Health & Wellbeing

Vaping crisis spreads as new study offers contradictory hypothesis

Vaping crisis spreads as new s...
New research blames direct tissue damage, most likely caused by toxic chemical fumes, for the current vaping crisis
New research blames direct tissue damage, most likely caused by toxic chemical fumes, for the current vaping crisis
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New research blames direct tissue damage, most likely caused by toxic chemical fumes, for the current vaping crisis
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New research blames direct tissue damage, most likely caused by toxic chemical fumes, for the current vaping crisis

An article published in The New England Journal of Medicine from a team of Mayo Clinic researchers is raising doubts over the previously floated hypothesis that "lipid pneumonia" is responsible for the current vaping crisis. Based on reviews of lung tissue biopsies the new research claims there is no evidence of oil accumulation but instead identifies direct tissue damage most likely caused by toxic chemical fumes.

As of late September, the Centers for Disease Control and Prevention (CDC) reported 805 confirmed and probable cases of lung injury associated with e-cigarette use or vaping. Twelve deaths are confirmed as being related to the condition with several more under investigation, and the cases now span 46 American states.

Several weeks ago a University of Utah team presented a strong hypothesis suggesting the mystery illness to be a new form of lipoid pneumonia. This was based on close investigation of several local cases revealing lipid-laden macrophages in the lungs of all studied patients. The hypothesis was that certain vaporized oils enter patients’ lungs triggering the acute condition.

The new Mayo Clinic research counters this hypothesis. After studying lung biopsies from 17 patients the researchers found no trace of lipid accumulation.

"While we can't discount the potential role of lipids, we have not seen anything to suggest this is a problem caused by lipid accumulation in the lungs,” says Brandon Larsen, a surgical pathologist from the Mayo Clinic. “Instead, it seems to be some kind of direct chemical injury, similar to what one might see with exposures to toxic chemical fumes, poisonous gases and toxic agents.”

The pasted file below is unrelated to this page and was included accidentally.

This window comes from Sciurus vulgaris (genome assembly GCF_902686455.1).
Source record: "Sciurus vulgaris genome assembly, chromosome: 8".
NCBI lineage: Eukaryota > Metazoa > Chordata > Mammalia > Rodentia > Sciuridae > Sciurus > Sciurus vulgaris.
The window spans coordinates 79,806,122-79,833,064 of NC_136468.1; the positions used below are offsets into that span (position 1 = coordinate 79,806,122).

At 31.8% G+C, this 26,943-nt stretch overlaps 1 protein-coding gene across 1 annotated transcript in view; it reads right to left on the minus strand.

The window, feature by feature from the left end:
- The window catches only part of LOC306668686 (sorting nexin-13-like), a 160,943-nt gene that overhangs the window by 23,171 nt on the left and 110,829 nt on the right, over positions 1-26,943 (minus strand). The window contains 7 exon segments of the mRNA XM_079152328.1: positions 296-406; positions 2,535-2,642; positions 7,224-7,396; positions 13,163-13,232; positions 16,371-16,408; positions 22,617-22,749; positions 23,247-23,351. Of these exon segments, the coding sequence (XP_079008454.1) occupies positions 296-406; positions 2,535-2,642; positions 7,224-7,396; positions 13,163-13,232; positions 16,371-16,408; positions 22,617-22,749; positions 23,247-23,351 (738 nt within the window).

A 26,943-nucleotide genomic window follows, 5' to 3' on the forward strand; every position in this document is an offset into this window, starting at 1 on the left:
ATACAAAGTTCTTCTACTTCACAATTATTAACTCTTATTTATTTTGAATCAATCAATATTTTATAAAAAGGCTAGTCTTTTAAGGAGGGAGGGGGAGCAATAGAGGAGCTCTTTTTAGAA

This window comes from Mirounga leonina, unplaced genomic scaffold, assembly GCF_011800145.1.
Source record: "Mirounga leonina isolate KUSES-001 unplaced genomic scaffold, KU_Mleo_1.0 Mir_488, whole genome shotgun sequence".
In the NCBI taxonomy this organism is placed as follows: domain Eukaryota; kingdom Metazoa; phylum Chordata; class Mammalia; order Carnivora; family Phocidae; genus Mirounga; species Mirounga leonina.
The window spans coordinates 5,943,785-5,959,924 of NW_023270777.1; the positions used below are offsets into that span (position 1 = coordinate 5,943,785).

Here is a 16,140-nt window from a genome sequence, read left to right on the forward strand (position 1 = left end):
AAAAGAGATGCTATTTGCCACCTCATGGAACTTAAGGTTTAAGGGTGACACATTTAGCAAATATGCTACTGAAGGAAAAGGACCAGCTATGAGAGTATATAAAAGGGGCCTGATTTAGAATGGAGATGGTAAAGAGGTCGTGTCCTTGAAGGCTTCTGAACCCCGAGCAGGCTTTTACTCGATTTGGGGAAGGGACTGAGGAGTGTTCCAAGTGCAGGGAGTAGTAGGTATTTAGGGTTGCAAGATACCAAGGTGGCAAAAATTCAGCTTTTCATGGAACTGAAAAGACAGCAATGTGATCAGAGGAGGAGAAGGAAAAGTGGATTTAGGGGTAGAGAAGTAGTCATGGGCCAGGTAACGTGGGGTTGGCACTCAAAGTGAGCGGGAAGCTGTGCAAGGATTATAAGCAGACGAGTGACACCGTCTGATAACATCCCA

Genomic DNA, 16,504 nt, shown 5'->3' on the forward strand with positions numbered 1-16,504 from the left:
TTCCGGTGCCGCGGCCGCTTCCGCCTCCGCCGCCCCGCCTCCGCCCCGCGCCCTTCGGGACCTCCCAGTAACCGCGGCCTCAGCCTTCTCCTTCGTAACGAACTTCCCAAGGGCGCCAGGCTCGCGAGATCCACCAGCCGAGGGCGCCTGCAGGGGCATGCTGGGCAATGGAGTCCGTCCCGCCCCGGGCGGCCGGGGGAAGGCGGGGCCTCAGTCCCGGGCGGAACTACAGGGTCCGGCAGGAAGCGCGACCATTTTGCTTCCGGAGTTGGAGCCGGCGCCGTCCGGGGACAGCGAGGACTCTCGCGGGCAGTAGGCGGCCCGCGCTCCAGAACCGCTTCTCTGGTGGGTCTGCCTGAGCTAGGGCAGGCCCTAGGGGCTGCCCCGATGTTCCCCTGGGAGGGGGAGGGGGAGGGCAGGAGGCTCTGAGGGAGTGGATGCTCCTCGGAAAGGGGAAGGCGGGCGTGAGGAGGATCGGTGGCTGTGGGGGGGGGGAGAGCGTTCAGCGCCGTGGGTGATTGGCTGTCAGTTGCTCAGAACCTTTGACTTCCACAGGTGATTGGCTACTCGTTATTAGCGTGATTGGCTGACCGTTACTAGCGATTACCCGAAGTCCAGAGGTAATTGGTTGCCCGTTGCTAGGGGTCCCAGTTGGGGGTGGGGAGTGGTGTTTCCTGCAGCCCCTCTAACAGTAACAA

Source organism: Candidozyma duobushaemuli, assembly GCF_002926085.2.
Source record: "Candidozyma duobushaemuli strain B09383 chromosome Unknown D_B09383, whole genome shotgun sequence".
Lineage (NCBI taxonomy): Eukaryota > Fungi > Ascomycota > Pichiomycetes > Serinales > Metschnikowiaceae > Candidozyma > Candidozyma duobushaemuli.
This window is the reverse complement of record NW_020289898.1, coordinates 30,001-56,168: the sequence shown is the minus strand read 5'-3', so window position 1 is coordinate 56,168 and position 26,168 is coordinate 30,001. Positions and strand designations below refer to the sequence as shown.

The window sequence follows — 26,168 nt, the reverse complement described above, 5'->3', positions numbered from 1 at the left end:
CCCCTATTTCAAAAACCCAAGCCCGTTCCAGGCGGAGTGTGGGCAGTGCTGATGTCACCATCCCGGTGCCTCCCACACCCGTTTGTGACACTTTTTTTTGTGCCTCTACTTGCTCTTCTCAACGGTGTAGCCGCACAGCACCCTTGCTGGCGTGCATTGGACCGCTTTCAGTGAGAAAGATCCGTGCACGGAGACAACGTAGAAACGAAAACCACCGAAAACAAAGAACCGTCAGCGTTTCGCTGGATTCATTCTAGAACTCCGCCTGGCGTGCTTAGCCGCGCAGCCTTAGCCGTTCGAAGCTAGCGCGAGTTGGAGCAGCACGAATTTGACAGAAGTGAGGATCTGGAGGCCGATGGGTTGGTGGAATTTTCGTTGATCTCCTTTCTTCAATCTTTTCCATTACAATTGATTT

No single product or liquid unified all 17 studied patients, although 71 percent were noted as vaping marijuana or THC oil. The new research suggests the lung illness seems to be caused by direct tissue damage from chemical contaminants or other noxious agents within vape liquids.

"We were not surprised by what we found, regarding toxicity," says Larsen. "We have seen a handful of cases, scattered individual cases, over the past two years where we've observed the same thing, and now we are seeing a sudden spike in cases.”

A recent statement from the CDC offers a reminder that there still seems to be no singular cause or corresponding factor linking all the identified cases outside of straightforward e-cigarette use. An analysis of 514 patients by the CDC found 77 percent used THC-containing products, while 16 percent exclusively used nicotine products.

The new research was published in The New England Journal of Medicine.

Source: Mayo Clinic

5 comments
MarkGovers
Just piping up here in case it might help. With an educated guess based on my work as a preventative health researcher. I suspect there may be too much food for bacteria in these vape recipes. Most bacteria love sweet, sticky, wet environments.
Brian M
Given the increasing number of cases over the relative short life of these products, what are the likely health costs going to be in 30 or 40 years - Maybe its time to place them in the same category as traditional smoking with regards to advertising, use in enclosed/public spaces and taxation etc.
Paul Muad'Dib
You can't use sugar or anything else for that matter that supports bacteria growth in any e-cig fluid for functional reasons.
paul314
Maybe next time, a "prove it doesn't kill you" standard for putting things like this on the market instead of "prove it absolutely does kill you" before being able to pass significant regulation.
buzzclick
Seventy seven percent from THC vaping? OK, let's have data about the amounts used and frequencies of vape smokers. I am convinced vaping is less detrimental than cigarettes, but anything done to excess will produce negative outcomes.